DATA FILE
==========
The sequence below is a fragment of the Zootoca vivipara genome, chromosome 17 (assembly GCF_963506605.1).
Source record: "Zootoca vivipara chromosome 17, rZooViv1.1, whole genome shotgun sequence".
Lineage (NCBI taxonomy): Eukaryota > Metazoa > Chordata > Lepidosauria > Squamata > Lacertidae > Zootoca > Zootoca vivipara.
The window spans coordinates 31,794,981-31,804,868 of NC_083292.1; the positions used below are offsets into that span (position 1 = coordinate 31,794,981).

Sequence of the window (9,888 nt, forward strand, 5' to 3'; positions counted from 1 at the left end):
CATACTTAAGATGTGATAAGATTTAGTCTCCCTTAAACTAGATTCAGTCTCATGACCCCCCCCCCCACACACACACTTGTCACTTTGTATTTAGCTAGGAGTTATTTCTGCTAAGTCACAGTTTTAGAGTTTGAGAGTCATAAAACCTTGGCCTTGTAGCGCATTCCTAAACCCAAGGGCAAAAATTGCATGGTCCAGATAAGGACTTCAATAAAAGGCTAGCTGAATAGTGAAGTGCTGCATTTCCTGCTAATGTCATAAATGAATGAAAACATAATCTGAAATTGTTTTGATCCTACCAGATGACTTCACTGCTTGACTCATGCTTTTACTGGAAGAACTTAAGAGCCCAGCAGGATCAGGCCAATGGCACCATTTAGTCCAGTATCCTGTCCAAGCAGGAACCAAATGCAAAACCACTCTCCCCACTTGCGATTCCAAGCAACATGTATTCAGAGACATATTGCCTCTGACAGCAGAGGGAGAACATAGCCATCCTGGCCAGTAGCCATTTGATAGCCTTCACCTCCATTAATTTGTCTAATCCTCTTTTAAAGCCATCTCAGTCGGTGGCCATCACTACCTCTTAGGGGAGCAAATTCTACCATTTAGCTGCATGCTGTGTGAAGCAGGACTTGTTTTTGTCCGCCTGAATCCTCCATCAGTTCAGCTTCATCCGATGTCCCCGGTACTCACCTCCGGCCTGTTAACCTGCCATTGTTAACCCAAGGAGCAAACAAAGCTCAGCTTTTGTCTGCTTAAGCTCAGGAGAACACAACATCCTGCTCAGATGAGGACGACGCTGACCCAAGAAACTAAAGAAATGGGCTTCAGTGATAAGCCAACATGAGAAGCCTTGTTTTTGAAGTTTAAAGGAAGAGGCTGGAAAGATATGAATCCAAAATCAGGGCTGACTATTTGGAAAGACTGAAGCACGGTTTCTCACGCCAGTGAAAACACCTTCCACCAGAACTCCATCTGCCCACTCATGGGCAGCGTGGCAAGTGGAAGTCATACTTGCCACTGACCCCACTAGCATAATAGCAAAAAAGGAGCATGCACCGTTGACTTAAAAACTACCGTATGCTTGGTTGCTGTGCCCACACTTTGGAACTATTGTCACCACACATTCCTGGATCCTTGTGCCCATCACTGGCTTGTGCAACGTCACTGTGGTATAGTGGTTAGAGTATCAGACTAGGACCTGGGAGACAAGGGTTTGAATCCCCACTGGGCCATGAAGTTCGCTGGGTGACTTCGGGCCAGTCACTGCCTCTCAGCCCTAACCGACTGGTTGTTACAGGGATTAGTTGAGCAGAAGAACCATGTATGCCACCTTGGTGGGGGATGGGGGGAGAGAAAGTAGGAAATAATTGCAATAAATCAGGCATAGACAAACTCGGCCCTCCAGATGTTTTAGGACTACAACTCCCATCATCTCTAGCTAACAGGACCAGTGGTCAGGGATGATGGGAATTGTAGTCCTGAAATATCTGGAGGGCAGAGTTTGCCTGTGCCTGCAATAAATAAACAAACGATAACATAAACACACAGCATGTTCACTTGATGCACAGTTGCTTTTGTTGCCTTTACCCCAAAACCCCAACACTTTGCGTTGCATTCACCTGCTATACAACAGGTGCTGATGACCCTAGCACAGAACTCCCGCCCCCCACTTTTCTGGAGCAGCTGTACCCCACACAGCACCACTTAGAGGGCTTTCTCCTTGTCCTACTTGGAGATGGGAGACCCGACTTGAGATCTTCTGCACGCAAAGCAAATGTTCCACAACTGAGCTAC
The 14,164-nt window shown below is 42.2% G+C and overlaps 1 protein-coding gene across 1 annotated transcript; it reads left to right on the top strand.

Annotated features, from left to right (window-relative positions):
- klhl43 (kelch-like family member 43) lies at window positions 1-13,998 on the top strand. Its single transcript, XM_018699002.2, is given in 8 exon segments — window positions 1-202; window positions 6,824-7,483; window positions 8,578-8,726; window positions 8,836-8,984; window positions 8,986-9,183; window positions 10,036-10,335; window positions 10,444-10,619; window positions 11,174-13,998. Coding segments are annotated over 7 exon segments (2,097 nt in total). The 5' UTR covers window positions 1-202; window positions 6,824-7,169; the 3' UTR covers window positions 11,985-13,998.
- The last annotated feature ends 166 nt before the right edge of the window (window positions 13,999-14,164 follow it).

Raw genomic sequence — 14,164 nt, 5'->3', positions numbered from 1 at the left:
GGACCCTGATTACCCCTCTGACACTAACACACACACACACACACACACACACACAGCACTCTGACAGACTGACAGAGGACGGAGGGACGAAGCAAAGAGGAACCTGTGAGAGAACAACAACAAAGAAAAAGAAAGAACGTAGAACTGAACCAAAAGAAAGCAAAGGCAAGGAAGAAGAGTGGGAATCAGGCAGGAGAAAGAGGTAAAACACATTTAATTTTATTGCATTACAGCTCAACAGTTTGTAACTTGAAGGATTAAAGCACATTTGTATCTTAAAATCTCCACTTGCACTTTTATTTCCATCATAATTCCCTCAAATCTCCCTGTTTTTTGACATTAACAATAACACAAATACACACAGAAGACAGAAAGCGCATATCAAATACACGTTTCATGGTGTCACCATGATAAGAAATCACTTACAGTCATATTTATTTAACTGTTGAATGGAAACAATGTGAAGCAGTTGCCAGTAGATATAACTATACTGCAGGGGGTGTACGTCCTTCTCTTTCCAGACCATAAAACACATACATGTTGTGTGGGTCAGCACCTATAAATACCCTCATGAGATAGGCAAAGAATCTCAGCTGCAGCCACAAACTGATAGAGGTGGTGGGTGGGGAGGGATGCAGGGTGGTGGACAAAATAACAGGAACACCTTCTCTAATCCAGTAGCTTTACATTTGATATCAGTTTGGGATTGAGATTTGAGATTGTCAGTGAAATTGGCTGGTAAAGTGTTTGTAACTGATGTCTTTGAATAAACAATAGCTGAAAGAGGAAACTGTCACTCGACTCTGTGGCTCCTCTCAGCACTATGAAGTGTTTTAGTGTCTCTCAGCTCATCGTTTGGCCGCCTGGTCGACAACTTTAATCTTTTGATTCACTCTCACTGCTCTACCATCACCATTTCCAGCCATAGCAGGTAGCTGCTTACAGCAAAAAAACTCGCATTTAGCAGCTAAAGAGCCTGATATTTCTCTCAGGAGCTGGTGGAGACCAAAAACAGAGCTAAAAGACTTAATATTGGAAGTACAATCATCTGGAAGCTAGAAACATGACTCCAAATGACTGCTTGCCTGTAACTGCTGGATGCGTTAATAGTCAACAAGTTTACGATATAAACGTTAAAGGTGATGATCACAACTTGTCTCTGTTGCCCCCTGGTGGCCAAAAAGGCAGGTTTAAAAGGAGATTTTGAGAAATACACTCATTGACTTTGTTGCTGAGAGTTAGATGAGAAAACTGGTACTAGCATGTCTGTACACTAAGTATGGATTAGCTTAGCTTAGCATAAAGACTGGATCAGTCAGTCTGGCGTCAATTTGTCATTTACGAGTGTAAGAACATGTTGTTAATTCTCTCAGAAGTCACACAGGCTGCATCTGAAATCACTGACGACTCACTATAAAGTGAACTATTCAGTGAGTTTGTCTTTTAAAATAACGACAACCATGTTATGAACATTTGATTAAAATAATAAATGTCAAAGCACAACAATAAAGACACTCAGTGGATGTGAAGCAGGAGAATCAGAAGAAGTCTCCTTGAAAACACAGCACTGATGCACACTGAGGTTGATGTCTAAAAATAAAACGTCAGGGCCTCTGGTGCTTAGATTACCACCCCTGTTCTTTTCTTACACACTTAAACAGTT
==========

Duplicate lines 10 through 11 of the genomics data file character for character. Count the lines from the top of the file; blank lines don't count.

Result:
- The last annotated feature ends 166 nt before the right edge of the window (window positions 13,999-14,164 follow it).

Raw genomic sequence — 14,164 nt, 5'->3', positions numbered from 1 at the left: